# What does it mean if a = g in this situation?

I basically solved this problem, but I am unsure what the final equation actually means.

blocks on table http://img560.imageshack.us/img560/9804/83508925.jpg

Write an expression for solving the mass of block C if mass B moves to the right with an acceleration of $a$. Note that the coefficient of friction between the table and mass B is $\mu$ and assume the mass of the string and pulley are massless.

Hint: $m_C > m_A + m_B$

Not sure how to include my Free-Body Diagrams, but my final answer looks like

$m_C = \frac{1}{g-a}\left (a\left ( m_A + m_B \right ) + g \left ( m_A + \mu m_b \right ) \right )$

Here is my question what happens if $a \to g$? It certainly can't mean mass C will become infinite. How would that even work? I also thought it might mean that the string might break but wouldn't that mean all strings tied to any block accelerating at g would break?

Thanks

• I fixed the image for you. New users aren't allowed to include images inline until they get some certain amount of reputation. And since you're asking about the interpretation of your answer (which is the kind of question we like here, by the way), rather than asking for help doing the problem, I think it'll be fine without your free-body diagrams. – David Z Dec 12 '11 at 3:42
• Alas, it looks like ImageShack has deleted your image, and replaced it with an ad banner. If you can, please reupload the image (or something equivalent) using the image upload button in the editor toolbar (which will upload it to Stack Exchange's imgur account). – Ilmari Karonen Aug 17 '15 at 20:06

If the system is accelerating to the right with an acceleration of $g$, this means that the upward tension on mass $m_{c}$ is negligible compared to the weight of the mass $m_{c}$. Since this tension ultimately depends on some combination of the masses $m_{b}$ and $m_{a}$ and the frictional force between $m_{b}$ and the table, what this is telling you is that, for the acceleration to approach $g$, it is necessary that $m_{c} \gg m_{b}$ and $m_{c} \gg m_{a}$. Hence, the apparent divergence. For any finite $m_{c}$, the acceleration will be less than $g$.

In other words, it's best to think of $m_{c}$ as the independent variable and $a$ as the dependent variable, rather than how you've solved it, which is the other way around.

• "if the system is accelerating to the right with an acceleration of g, this means that the upward tension on mass mc is negligible compared to the weight of the mass mc" Maybe my english isn't as good, but does that mean the upward tension is "negligble" because it is smaller than the weight of M_c? – jake Dec 12 '11 at 3:56
• @Jake: yes. Though I would say not just smaller, but much, much smaller than the weight of $m_{c}$. See my comment to Chris Gerig's answer below. – Jerry Schirmer Dec 12 '11 at 5:01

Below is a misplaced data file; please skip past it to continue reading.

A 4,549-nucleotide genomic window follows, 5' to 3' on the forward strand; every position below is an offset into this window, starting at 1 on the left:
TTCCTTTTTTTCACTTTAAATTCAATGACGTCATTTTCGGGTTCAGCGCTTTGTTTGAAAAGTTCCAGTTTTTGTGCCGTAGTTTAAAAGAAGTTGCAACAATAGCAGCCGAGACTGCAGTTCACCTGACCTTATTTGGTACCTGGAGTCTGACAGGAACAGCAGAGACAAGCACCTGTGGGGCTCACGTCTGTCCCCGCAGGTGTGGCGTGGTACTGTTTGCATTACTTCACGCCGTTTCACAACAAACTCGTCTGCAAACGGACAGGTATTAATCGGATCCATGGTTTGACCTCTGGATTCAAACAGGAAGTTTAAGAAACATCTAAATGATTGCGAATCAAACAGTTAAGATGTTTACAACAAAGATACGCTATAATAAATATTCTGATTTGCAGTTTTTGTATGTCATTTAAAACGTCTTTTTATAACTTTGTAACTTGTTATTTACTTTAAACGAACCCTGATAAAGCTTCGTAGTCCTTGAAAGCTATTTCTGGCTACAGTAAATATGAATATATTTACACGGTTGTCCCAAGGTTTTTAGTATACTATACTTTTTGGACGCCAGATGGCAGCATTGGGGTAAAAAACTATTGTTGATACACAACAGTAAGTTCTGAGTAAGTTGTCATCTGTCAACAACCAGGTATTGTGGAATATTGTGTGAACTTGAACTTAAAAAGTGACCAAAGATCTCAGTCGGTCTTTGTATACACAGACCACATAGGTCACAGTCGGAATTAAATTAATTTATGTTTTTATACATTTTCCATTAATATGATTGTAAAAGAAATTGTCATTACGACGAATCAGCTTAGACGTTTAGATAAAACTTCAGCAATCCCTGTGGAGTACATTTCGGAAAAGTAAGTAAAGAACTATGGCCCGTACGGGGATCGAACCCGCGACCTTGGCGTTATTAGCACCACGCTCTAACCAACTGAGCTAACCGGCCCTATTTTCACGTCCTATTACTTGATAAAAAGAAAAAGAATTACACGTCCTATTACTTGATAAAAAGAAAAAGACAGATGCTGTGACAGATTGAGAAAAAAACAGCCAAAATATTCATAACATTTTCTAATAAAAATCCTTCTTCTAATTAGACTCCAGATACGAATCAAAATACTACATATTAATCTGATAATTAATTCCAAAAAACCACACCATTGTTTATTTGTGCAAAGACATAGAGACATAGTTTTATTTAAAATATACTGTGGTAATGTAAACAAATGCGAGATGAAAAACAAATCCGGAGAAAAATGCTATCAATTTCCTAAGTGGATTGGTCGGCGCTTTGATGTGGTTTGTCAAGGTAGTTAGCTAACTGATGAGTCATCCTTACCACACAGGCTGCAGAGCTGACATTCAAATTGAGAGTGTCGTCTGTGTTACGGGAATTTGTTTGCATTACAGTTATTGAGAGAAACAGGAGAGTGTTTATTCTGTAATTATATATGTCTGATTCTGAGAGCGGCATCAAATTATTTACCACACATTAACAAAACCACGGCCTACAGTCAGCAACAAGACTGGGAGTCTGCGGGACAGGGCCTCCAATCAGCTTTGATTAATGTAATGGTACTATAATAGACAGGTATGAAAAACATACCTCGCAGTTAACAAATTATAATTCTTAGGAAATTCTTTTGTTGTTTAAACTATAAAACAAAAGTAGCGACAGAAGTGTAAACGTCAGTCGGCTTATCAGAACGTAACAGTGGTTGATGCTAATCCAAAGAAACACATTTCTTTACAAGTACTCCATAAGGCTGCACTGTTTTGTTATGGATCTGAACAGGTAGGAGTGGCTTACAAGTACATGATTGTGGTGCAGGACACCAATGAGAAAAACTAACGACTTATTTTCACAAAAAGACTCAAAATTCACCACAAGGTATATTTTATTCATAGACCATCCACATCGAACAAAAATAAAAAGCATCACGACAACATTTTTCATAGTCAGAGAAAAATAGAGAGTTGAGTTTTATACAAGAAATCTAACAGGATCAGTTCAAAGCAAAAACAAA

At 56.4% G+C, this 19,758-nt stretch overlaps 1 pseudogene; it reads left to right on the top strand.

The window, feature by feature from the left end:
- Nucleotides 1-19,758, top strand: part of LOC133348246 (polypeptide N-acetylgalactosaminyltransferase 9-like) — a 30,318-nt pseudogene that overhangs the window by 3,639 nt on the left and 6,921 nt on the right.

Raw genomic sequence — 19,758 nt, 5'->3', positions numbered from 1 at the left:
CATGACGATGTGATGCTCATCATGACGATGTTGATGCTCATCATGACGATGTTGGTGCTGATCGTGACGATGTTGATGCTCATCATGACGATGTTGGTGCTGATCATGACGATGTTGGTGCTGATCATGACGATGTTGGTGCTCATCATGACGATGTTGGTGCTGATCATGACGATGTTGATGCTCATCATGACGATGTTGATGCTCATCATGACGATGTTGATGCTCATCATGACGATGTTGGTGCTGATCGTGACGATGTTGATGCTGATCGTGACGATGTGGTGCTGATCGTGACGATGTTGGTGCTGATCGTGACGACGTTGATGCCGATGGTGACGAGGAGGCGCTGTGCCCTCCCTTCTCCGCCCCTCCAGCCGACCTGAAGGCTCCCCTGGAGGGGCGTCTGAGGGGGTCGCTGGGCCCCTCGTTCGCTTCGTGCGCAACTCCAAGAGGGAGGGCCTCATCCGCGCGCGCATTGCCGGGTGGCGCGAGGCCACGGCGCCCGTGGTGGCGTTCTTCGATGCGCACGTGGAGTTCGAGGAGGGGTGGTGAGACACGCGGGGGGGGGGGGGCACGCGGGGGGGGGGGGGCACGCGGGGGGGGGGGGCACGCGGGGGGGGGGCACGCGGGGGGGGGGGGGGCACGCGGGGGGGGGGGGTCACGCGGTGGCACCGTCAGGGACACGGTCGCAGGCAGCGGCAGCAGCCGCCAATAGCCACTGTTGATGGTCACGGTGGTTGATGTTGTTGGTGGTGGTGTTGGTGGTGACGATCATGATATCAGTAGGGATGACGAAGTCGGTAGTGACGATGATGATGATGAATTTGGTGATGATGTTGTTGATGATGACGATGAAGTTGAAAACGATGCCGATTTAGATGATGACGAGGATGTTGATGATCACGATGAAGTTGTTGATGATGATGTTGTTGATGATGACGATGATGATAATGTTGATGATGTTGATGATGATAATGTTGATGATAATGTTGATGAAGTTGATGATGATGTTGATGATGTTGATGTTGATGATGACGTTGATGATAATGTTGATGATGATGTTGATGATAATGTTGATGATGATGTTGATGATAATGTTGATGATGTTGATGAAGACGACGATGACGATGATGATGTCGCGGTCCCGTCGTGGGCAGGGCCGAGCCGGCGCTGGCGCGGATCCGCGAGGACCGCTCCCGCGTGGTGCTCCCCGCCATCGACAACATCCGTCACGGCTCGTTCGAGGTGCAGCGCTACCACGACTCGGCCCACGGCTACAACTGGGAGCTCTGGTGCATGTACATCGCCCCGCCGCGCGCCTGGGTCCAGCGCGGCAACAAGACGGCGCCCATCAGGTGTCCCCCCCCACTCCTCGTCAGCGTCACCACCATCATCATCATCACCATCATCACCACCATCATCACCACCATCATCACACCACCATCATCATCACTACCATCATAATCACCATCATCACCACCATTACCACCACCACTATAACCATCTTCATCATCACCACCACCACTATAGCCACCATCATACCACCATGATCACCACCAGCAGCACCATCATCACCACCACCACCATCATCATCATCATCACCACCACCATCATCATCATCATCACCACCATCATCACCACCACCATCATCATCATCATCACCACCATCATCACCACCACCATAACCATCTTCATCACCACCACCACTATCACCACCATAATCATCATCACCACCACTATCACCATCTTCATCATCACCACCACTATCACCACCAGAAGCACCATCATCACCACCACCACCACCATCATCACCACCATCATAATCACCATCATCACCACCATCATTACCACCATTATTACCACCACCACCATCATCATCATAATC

If B moves with acceleration $g$, then so does C, which means C is in free-fall, which means $m_A=m_B=0$, so there is no problem here.

• Wait, if $m_a = m_b = 0$, wouldn't that mean $m_c = 0$? It isn't just B that will move with g, it is the whole system yes? But I still don't understand what it means when a gets close and closer to g? – jake Dec 12 '11 at 3:53
• No, it just means you have $m_C$ dangling from a string with no other attached masses (so your system moving to the right at acceleration $g$ means that your first two objects must be massless). My answer and Jerry's were posted simultaneously and say the same exact thing, just in different forms. – Chris Gerig Dec 12 '11 at 4:08
• But Jerry said that if the system is accelerating to the right with g, it means the upward tension on mass C is negligble compared to the weight of mass C. Doesn't that mean the tension is 0 then? IF the tension is 0, can we draw the conclusion that "the string breaks"? – jake Dec 12 '11 at 4:11
• @Jake: all we're saying is that if you solve your equation above for $a$, you find that $a=g\left(\frac{m_{c}-\mu m_{b} - m_{a}}{m_{a}+m_{b}+m_{c}}\right)$. If your masses are positive (and if $m_{c} \geq m_{a}+\mu m_{b}$), this is always less than $g$ and equal to $g$ only in the case where $m_{c} \gg m_{a}+m_{b}$. – Jerry Schirmer Dec 12 '11 at 5:00
• But the system actually cannot accelerate with g, only mass c can (I guess mass C IS the system here!). And when Mass C heads with acceleration g, then the tension tied to mass C is zero and this happens when both mass A and B are 0. Which I tested it out with the expression you gave for acceleration and the inequality. – jake Dec 12 '11 at 5:46

Let $T$ be the tension pulling mass C, and $m_c$ be the mass of C.

Since $m_c$ accelerates downward, with a magnitude of $a$, by Newton's Second Law

$$m_cg - T = m_ca$$

Multiplying both sides by $1/m$

$$g - T/m = a$$

Adding $T/m$ to both sides

$$g = a + T/m$$

Since $T > 0$ and $m > 0$, it follows that $g > a$. Therefore, $a$ does not equal $g$ unless $m_c$ is extremely large (as noted above by Jerry).